He makes very clear cases as to how these sciences are based on age-old philosophical assumptions (beliefs) that are so ingrained and pervasive that they are unquestioned. The pervasiveness of these beliefs spans beyond these sciences to other related sciences as well, and into society at large. The problem with this is that these philosophical beliefs are wrong from the get-go. And if these beliefs are wrong, then all of the science that is based on these beliefs must be questioned! This is some serious shit, actually, at least for the communities affected. Some of the research based on these misguided assumptions have won prestigious awards. Noe puts all of that research back where it belongs – under the spotlight. It’s time to reevaluate what we think we know about both consciousness and perception!

The two biggest assumptions that neuroscience and cognitive science are based on are probably also assumptions that you have as well, whether you realize it or not.

The first assumption he goes after is the one that states that we can learn everything we know about consciousness by just studying the brain (or words to this effect). Alva Noe says this is wrong, or at least not the end of the story:

“In a way our problem is that we have been looking for consciousness where it isn’t. We should look for it where it is. Consciousness is not something that happens inside us. It is something we do or make. Better: it is something we achieve. Consciousness is more like dancing than it is like digestion… The locus of consciousness is the dynamic life of the whole, environmentally plugged-in person or animal. Indeed, it is only when we take up this holistic perspective on the active life of the person or animal that we can begin to make sense of the brain’s contribution to conscious experience.”[iii]

The second assumption that Alva goes after has to do with perception, how we see everything, the world around us. The scientific community (and most of us who have ever watched a Nova program), believe that the way we see is basically this: Light hits on object and is reflected into our eyes, whereby a mirrored image is translated for our brains (neuron fireworks), which then recreates the image in our heads. (I know this is oversimplified, but I think this gets the gist of it). I think most of us would probably describe something like this if asked how to explain perception. Well, guess what. This is wrong. And there is science to back this claim up.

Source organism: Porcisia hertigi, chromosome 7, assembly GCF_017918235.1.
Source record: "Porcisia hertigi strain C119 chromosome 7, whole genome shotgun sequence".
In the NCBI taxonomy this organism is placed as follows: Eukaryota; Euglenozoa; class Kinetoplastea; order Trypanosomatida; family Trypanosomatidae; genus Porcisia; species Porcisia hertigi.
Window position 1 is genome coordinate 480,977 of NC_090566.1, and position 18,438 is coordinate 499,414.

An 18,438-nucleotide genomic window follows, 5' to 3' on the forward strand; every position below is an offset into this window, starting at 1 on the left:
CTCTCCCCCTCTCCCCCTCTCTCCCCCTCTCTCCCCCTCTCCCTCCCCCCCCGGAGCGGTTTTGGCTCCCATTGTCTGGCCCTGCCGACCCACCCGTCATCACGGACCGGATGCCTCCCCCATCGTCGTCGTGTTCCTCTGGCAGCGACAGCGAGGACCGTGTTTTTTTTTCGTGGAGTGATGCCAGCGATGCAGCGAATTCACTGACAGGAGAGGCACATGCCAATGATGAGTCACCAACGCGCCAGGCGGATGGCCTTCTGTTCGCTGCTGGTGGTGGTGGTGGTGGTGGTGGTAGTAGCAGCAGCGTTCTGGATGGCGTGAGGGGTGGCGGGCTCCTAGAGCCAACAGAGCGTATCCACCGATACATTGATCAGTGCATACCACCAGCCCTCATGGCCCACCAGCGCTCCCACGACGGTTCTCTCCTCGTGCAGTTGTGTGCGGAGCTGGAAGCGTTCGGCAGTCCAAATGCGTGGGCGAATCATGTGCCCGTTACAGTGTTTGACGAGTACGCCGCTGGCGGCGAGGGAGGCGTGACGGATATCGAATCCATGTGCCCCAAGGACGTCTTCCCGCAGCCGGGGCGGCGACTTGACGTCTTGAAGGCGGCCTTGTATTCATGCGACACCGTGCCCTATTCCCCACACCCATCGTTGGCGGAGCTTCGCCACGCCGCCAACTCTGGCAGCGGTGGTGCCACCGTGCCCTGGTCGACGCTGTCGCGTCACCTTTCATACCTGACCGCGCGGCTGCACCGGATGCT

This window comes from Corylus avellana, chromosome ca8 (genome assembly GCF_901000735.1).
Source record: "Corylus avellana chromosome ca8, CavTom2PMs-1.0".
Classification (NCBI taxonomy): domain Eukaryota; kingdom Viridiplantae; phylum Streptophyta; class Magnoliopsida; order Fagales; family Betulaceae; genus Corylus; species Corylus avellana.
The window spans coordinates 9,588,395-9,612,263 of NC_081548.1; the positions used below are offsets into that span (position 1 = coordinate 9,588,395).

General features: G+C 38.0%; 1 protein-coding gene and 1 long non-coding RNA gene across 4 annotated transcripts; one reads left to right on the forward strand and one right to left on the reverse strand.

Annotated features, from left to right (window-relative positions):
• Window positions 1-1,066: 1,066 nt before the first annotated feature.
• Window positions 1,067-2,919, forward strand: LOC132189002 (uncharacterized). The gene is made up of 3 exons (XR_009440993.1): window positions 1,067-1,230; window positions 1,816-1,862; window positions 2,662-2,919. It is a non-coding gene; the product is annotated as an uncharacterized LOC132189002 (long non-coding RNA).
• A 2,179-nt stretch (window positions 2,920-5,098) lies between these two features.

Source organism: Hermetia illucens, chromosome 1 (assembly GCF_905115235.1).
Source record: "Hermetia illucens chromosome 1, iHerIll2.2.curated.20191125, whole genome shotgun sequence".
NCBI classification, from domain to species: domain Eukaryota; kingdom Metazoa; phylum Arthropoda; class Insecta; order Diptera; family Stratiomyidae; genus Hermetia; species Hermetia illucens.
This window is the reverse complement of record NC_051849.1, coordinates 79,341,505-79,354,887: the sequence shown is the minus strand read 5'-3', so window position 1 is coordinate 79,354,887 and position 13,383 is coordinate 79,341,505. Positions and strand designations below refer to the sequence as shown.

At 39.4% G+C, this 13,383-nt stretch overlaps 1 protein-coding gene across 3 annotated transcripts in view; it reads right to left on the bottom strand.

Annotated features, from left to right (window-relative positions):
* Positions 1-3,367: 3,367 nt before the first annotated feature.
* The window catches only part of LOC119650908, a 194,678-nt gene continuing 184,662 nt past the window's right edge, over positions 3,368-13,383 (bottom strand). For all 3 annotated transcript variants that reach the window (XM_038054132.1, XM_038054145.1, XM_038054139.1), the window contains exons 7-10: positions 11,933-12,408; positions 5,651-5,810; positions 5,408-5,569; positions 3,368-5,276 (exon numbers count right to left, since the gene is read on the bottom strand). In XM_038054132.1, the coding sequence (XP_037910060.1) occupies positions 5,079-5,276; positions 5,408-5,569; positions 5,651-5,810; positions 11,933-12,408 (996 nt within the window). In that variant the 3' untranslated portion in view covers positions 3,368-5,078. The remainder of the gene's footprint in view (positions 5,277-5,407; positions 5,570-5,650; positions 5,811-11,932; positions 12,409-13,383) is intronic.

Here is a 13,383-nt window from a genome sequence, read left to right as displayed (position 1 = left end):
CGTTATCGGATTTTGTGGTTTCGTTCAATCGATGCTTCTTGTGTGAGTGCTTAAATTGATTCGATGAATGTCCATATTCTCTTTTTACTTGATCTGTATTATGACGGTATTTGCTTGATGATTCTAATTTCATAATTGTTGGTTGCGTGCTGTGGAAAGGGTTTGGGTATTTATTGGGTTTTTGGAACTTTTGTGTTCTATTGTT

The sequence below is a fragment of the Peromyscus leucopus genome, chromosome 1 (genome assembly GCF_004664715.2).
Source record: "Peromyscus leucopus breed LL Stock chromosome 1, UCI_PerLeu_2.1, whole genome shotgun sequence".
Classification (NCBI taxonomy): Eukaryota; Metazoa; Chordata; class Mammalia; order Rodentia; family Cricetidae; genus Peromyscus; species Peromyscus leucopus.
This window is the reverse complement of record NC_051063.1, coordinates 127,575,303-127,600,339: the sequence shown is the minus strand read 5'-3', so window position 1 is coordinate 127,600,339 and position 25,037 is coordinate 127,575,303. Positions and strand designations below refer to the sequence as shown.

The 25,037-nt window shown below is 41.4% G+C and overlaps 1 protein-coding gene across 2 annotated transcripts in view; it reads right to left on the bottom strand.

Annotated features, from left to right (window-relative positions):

Noe says further: “In this book I argue that mind science, like biology more generally, must give pride of place to the whole, living being. I leave it to the reader to judge whether I am successful.”[iv]

I am undertaking something which is for me, a new philosophical journey, as I read his book, “Out of Our Heads,” and I hope to be able to share with you some of what I learn along the way. As to whether Alva Noe succeeds in convincing any of us that he’s right remains to be seen. I hope you’ll join me on the trek!

I have said this before and my reading experience this year backs this claim up – we are in an exciting time for consciousness research!

[i] Consciousness: Confessions of a Romantic Reductionist, The MIT Press, (2012), ISBN 978-0-262-01749-7.

[ii] Tononi, G. (2012). PHI: A Voyage from the Brain to the Soul. Pantheon Books.

[iii] Noe, Alva. Out of Our Heads: Why You Are Not Your Brain, and Other Lessons from the Biology of Consciousness (p. xiii). Farrar, Straus and Giroux. Kindle Edition.

[iv] Ibid.

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Jeff Drake

Retired IT consultant, world-traveler, hobby photographer, and philosopher.